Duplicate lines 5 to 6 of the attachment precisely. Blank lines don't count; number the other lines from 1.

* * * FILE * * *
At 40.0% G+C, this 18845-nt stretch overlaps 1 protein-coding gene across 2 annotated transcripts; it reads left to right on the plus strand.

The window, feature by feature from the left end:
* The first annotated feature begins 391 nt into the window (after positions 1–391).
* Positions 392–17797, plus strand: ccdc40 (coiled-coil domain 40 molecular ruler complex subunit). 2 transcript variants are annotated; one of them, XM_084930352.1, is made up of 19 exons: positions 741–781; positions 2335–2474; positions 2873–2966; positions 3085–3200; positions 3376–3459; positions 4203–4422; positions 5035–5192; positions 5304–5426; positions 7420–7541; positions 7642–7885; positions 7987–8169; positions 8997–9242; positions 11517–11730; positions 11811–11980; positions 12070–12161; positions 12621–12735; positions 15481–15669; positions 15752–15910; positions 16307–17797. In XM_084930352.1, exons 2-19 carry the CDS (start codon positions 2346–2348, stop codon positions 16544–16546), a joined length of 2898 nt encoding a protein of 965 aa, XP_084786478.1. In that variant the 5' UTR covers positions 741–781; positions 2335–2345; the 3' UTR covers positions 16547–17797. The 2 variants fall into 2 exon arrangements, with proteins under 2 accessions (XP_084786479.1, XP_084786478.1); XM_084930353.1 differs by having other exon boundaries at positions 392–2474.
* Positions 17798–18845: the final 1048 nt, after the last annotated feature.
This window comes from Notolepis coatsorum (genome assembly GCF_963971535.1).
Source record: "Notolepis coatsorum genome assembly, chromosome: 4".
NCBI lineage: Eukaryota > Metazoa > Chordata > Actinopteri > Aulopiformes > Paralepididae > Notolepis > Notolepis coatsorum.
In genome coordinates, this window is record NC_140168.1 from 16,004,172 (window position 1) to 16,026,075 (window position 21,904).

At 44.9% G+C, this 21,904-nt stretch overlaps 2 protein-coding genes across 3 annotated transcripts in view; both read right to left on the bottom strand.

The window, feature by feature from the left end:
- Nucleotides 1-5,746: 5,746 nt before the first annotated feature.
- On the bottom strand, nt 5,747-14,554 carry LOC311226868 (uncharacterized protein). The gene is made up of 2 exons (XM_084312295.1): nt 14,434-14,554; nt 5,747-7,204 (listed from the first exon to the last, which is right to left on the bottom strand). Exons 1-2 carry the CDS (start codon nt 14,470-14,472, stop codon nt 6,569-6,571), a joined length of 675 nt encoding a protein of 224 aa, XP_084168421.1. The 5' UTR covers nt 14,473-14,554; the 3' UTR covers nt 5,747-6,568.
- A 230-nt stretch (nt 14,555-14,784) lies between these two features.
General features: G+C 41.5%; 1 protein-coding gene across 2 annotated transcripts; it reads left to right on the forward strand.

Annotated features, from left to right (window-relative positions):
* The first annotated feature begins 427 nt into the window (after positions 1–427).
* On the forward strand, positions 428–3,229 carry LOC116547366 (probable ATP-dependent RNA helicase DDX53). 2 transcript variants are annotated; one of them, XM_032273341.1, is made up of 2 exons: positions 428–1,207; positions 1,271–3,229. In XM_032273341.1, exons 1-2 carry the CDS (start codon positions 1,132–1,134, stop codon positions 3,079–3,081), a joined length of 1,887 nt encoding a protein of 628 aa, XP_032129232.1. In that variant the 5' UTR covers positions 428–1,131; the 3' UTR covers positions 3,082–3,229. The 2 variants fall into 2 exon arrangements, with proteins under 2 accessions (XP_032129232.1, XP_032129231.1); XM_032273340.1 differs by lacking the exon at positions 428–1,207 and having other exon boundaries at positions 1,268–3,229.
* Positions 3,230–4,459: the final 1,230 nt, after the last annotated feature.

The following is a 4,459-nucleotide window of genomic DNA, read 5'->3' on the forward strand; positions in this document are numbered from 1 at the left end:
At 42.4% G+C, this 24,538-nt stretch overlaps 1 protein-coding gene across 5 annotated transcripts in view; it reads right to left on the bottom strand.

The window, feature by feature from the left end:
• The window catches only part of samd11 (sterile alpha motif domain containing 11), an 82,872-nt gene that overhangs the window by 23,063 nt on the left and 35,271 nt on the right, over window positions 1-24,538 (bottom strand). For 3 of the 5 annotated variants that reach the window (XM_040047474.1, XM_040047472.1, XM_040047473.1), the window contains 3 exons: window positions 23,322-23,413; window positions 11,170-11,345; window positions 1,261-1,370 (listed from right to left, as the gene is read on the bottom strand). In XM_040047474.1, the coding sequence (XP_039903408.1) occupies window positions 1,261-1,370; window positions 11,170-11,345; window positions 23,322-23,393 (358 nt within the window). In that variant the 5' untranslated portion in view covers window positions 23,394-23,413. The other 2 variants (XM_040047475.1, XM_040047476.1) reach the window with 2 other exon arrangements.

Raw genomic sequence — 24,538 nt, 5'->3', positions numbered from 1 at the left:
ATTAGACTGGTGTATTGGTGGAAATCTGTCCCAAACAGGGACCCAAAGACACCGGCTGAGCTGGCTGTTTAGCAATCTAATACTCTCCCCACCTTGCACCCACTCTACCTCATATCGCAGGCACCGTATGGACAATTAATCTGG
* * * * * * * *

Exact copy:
* Positions 17798–18845: the final 1048 nt, after the last annotated feature.
This window comes from Notolepis coatsorum (genome assembly GCF_963971535.1).